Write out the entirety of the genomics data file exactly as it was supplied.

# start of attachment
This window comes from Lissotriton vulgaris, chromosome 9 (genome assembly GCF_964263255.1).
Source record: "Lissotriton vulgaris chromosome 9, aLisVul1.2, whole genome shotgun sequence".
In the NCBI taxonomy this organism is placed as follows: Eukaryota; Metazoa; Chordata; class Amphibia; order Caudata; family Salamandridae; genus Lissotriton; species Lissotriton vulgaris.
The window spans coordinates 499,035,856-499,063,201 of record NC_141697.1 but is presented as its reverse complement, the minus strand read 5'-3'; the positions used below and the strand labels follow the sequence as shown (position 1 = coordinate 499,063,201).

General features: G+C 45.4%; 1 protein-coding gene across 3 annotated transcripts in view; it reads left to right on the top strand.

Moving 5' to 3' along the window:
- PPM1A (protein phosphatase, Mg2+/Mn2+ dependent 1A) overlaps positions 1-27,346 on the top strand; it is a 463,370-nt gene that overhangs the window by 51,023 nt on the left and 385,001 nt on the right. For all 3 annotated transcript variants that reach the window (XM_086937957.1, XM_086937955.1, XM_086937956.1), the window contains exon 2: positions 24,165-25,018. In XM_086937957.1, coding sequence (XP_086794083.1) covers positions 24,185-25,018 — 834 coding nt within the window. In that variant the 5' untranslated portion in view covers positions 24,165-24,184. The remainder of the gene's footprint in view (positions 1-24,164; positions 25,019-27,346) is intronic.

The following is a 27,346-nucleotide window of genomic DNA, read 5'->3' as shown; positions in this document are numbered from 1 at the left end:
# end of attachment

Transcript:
This window comes from Lissotriton vulgaris, chromosome 9 (genome assembly GCF_964263255.1).
Source record: "Lissotriton vulgaris chromosome 9, aLisVul1.2, whole genome shotgun sequence".
In the NCBI taxonomy this organism is placed as follows: Eukaryota; Metazoa; Chordata; class Amphibia; order Caudata; family Salamandridae; genus Lissotriton; species Lissotriton vulgaris.
The window spans coordinates 499,035,856-499,063,201 of record NC_141697.1 but is presented as its reverse complement, the minus strand read 5'-3'; the positions used below and the strand labels follow the sequence as shown (position 1 = coordinate 499,063,201).

General features: G+C 45.4%; 1 protein-coding gene across 3 annotated transcripts in view; it reads left to right on the top strand.

Moving 5' to 3' along the window:
- PPM1A (protein phosphatase, Mg2+/Mn2+ dependent 1A) overlaps positions 1-27,346 on the top strand; it is a 463,370-nt gene that overhangs the window by 51,023 nt on the left and 385,001 nt on the right. For all 3 annotated transcript variants that reach the window (XM_086937957.1, XM_086937955.1, XM_086937956.1), the window contains exon 2: positions 24,165-25,018. In XM_086937957.1, coding sequence (XP_086794083.1) covers positions 24,185-25,018 — 834 coding nt within the window. In that variant the 5' untranslated portion in view covers positions 24,165-24,184. The remainder of the gene's footprint in view (positions 1-24,164; positions 25,019-27,346) is intronic.

The following is a 27,346-nucleotide window of genomic DNA, read 5'->3' as shown; positions in this document are numbered from 1 at the left end: